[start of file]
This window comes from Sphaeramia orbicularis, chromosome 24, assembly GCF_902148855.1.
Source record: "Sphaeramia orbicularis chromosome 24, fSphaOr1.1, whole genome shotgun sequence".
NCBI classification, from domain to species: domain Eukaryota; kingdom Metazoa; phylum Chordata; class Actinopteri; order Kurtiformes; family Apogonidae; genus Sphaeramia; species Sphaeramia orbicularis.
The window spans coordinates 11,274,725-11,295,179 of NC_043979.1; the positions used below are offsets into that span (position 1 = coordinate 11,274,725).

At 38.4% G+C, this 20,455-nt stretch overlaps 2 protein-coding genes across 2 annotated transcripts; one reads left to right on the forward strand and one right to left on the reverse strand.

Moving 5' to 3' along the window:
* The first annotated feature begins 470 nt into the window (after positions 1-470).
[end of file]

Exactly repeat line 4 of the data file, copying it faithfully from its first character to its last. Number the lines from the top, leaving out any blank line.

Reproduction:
The window spans coordinates 11,274,725-11,295,179 of NC_043979.1; the positions used below are offsets into that span (position 1 = coordinate 11,274,725).